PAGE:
While the first quarter's real GDP growth was stronger than expected, the economy lost momentum in the second quarter due to the impact of the KZN flooding during April, regular load shedding, higher inflation and rising interest rates.
Encouragingly, the transport sector outperformed the broader economy during the second quarter, increasing by 2.4% compared to the previous quarter seasonally adjusted vs. a 0.7% contraction in overall real GDP growth. Despite many headwinds currently being experienced by the broader economy, early indications are that the transport sector might outperform South Africa’s GDP once again during the third quarter. The August 2022 Ctrack TFI (119.2) increased notably compared to the June index level (114.8), signalling a further recovery in the transport sector in Q3.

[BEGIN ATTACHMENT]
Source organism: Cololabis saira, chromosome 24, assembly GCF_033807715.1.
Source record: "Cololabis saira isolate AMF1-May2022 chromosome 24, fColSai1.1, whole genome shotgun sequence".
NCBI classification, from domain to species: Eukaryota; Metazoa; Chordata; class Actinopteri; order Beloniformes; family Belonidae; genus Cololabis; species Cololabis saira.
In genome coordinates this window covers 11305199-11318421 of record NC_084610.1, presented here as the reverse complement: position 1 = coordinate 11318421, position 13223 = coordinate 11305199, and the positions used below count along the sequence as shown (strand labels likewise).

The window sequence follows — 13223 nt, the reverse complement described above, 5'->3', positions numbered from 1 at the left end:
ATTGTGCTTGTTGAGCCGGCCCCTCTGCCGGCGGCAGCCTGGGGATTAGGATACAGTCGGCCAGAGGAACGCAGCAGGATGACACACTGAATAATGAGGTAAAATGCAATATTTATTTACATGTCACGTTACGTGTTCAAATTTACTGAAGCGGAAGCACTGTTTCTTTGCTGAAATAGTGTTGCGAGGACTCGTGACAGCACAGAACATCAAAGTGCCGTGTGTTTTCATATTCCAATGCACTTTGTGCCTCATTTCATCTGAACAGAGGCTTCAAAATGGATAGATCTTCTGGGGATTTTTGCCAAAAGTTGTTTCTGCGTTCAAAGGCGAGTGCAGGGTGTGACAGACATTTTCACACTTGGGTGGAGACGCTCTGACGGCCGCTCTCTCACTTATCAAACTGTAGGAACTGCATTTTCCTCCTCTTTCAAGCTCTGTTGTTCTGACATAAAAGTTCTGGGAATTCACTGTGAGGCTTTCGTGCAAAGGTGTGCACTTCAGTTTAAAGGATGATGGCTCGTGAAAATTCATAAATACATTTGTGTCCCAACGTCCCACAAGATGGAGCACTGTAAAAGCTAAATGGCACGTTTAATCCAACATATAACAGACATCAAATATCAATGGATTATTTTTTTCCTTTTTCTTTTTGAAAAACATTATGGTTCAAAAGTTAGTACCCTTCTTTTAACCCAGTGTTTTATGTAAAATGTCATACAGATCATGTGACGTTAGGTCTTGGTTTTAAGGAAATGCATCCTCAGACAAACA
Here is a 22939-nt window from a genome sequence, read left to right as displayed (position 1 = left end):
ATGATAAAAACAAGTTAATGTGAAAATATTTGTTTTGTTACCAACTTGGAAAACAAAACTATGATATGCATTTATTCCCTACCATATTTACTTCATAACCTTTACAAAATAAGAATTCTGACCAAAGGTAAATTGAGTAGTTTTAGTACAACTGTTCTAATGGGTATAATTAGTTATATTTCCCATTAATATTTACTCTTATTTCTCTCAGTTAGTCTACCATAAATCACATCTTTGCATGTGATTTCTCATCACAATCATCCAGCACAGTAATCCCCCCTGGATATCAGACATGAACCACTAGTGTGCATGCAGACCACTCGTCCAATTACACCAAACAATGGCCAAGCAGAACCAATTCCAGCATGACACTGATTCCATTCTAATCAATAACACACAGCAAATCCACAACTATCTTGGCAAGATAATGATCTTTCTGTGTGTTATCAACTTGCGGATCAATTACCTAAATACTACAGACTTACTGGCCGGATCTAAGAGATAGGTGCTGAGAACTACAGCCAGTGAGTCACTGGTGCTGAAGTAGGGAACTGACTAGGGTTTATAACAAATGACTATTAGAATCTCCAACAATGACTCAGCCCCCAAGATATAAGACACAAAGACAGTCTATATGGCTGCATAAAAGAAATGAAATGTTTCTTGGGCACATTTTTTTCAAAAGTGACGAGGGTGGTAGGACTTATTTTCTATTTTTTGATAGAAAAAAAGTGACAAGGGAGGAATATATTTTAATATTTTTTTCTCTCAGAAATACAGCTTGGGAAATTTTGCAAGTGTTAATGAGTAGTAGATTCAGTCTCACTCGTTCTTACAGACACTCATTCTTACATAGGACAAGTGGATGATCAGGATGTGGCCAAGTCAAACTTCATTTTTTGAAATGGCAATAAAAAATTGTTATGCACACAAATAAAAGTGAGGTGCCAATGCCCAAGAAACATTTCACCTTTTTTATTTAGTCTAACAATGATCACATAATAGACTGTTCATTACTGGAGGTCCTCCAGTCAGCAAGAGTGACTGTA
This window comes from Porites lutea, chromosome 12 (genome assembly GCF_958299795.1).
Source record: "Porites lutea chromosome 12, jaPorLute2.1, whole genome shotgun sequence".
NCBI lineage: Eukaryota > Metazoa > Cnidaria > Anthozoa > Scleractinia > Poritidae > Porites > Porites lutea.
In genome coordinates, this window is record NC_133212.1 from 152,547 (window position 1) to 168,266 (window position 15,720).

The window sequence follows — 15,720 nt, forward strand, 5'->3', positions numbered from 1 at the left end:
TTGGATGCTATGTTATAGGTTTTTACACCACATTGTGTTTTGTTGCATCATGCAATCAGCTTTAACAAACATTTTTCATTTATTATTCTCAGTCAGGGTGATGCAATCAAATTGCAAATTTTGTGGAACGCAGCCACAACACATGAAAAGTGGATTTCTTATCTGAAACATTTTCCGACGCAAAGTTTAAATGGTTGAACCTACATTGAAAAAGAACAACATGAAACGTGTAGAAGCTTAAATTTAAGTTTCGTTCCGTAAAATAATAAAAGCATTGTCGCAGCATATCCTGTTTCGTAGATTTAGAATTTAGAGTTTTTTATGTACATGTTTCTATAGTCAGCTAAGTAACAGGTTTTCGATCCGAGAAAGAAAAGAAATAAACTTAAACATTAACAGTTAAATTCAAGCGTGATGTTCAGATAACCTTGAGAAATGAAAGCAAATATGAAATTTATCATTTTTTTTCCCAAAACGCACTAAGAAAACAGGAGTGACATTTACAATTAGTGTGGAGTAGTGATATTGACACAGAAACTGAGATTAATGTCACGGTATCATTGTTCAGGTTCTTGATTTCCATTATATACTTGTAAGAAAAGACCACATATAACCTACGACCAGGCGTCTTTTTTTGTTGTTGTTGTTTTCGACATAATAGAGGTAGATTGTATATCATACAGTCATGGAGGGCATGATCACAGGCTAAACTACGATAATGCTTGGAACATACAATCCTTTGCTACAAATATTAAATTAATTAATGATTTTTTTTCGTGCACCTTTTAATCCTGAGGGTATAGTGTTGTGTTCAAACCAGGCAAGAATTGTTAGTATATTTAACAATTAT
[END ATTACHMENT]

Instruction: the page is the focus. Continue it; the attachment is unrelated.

However, September has been a particularly challenging month for the South African economy, due to load shedding, which will have an overall dampening effect on the broader economy.
“There is no doubt that South Africans and the South African economy is currently under pressure due to a variety of factors, so it is heartening that the transport industry as a whole continues to rise above these challenges and outperform the country GDP,” concludes Jordt.
Source: economistscoza, TNPA, StatsSA, SARS, N3and N4 toll concessions, ACSA, ACOC, IATA.